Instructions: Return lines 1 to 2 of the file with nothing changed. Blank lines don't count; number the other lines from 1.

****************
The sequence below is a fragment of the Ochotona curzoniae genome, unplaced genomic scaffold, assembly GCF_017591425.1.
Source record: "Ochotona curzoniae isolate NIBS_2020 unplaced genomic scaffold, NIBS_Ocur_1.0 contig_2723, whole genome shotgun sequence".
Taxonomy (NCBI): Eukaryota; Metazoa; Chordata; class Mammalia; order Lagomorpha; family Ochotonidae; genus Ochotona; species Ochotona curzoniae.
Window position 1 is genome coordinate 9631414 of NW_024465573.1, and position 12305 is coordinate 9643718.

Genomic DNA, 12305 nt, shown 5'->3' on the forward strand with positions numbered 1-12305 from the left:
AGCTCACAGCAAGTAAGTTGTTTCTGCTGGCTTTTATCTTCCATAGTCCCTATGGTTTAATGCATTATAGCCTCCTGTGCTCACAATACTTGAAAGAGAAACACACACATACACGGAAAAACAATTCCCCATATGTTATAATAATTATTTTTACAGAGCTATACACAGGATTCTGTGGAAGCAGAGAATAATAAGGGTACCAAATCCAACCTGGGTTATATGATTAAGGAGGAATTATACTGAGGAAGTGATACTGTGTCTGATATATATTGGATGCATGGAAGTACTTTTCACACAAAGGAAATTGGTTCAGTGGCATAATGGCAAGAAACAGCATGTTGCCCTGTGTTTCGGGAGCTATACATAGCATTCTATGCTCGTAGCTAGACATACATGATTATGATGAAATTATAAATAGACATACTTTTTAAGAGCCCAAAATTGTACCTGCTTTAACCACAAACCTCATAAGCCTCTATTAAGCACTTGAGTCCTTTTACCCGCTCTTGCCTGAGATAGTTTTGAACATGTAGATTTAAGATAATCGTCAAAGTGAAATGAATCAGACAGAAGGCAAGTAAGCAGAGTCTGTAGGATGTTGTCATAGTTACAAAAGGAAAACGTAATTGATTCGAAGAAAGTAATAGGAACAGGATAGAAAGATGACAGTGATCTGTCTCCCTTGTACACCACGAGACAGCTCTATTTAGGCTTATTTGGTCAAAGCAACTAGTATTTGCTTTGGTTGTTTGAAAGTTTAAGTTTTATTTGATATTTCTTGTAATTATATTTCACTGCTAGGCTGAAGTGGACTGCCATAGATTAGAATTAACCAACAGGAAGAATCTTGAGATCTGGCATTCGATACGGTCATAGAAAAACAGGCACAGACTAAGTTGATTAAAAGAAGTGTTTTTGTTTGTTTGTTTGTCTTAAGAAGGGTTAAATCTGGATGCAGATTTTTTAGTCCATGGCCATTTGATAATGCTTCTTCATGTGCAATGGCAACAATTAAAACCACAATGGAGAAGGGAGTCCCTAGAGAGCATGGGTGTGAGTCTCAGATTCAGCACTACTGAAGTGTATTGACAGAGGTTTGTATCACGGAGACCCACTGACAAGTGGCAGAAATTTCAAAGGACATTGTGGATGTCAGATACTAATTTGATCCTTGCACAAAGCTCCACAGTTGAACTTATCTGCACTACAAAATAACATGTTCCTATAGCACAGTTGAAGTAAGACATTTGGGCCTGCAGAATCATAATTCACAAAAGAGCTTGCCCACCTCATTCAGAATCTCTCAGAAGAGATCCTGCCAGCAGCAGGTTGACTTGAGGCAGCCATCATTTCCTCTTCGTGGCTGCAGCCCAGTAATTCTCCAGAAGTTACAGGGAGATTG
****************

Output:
The sequence below is a fragment of the Ochotona curzoniae genome, unplaced genomic scaffold, assembly GCF_017591425.1.
Source record: "Ochotona curzoniae isolate NIBS_2020 unplaced genomic scaffold, NIBS_Ocur_1.0 contig_2723, whole genome shotgun sequence".